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Africa’s Big Christmas Spenders: Cameroon and Zimbabwe

HIGHER inflation will reign in Christmas spending after a post-Covid splurge last year, but Cameroonians and Zimbabweans will still be extremely generous with Christmas gifts, decorations and food this year, according to an annual report.

AFRICAN households will focus on gifts and decorations as they take a more cautious approach to their Christmas holiday spending this year, on the back of a rising cost of living, according to the Cost of Christmas report.

A new ‘Cost of Christmas’ study by WorldRemit shows Cameroon (US $650 and Zimbabwe( US$ 254) will be the continent’s biggest spenders this season, with bulk of their expenditure going to gifts and decorations.

While Kenyans will spend the most to buy gifts to friends and families at 56% of their monthly household income, Zimbabwe comes second at 41% ,South Africa (38%) and Rwanda (34%)follows in third and fourth positions respectively in this category.

Families in Cameroon (51%) will spend the most of their 30-day salaries on decorations followed by Zimbabwe(37%), Rwanda (34%), South Africa (36%) and Kenya(23%).

According to the study, expenditure on gifts followed by decorations will take the largest share of household monthly income in five countries- Cameroon, Zimbabwe, Rwanda, Kenya and South Africa- out of seven African countries featured in the annual survey. In two other countries – Nigeria and Uganda – the biggest share of Christmas spending will be on food.

Only Ugandan(56%) and Nigerian(52%) families will spend more than half of their monthly income on food this holiday.

“We can see that the cost of gifts is the highest across more than half of the countries,” said WorldRemit in the survey.

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Overall, families in Cameroon will spend the largest share – 88% of their monthly income on food, gifts and decorations.

Cameroon households will on average spend up to US$650, against an average monthly income of US$735. Expenditure in that country will rise only marginally, by 0.2%, compared to 2022.

The country’s inflation rate rose to an all-time high of 8.5% in March 2023, from a historical low of 2.3% in 2009, according to the Cameroon National Institute of Statistics. In October, the country’s inflation rate stood at 7.20%.

Higher inflation rates across several other countries in the continent will generally make this year’s Christmas costlier than that of 2022, except in South Africa, where overall expenses are projected to drop.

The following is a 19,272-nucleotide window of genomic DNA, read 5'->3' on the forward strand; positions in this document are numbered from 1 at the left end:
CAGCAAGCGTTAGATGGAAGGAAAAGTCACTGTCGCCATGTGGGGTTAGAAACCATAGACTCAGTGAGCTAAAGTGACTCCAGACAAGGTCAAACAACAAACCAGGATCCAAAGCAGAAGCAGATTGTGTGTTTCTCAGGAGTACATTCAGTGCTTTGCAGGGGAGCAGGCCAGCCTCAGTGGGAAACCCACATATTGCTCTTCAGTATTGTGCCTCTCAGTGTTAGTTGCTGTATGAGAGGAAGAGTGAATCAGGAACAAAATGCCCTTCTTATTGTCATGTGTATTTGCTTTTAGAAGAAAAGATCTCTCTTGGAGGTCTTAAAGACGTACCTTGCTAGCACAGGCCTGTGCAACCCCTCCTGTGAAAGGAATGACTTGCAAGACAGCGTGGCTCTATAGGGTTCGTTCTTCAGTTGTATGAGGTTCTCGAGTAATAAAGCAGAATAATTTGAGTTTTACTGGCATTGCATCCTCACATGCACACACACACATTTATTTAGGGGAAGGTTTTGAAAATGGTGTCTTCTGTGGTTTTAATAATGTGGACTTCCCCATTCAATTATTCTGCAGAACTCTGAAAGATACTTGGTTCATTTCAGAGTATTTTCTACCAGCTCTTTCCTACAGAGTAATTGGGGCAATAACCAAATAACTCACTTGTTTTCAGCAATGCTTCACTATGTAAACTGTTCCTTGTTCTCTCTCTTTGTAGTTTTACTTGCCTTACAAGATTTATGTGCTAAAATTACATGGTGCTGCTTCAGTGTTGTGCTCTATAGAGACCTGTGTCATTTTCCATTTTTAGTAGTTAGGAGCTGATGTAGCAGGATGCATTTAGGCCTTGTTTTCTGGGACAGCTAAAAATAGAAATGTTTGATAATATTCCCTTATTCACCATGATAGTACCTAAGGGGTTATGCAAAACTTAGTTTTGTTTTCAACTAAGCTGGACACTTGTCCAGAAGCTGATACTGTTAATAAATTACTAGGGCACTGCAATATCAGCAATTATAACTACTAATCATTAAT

Nonetheless, overall Christmas spending versus monthly income will be below 50% in most countries, reversing in a trend seen in 2022 when WorldRemit projected holiday expenses in Cameroon, Nigeria, Rwanda, Uganda and Kenya to cost more than 100% of average monthly household income. This signifies caution on the back of rising food and fuel costs.

“WorldRemit (is) predicting more extreme costs this festive season,” the survey reported.

Nigerian households will experience the steepest rise in costs of food, decorations and gifts, to US$218, a 23.71% rise compared to 2022. This cost of is equivalent to 49.5% of Nigeria’s average monthly household income of US$440. Nigeria’s inflation rate was recorded at 25.1% in October.

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Zimbabwe, whose inflation reached a high of 314% in 2023, will also experience a double-digit rise in the cost of Christmas, at 19.38%. The International Monetary Fund expects Zimbabwe’s inflation rate to rise to nearly 400% by the end of 2023. The cost of Christmas in Zimbabwe is the equivalent of 42% of the country’s average monthly income of US$601.

Holiday spending in Rwanda (at US$239) is the equivalent of 42% of monthly income (US$567), in Kenya (US $215) it equates to 22% of average monthly income (US$715).

Uganda and South Africa will this year be the lowest holiday spenders of African countries in the survey Inflation in both countries stood at 5.8% in October, according to IMF data.

In Uganda where the average monthly income is US$751, families will spend US$64, a 3.2% rise compared to 2022.

South Africans, with one of the highest average monthly incomes on the continent – at US $1,662 – will marginally cut household Christmas spending by 1.87% to US$166 in 2023.

By CONRAD ONYANGO, BIRD STORY AGENCY

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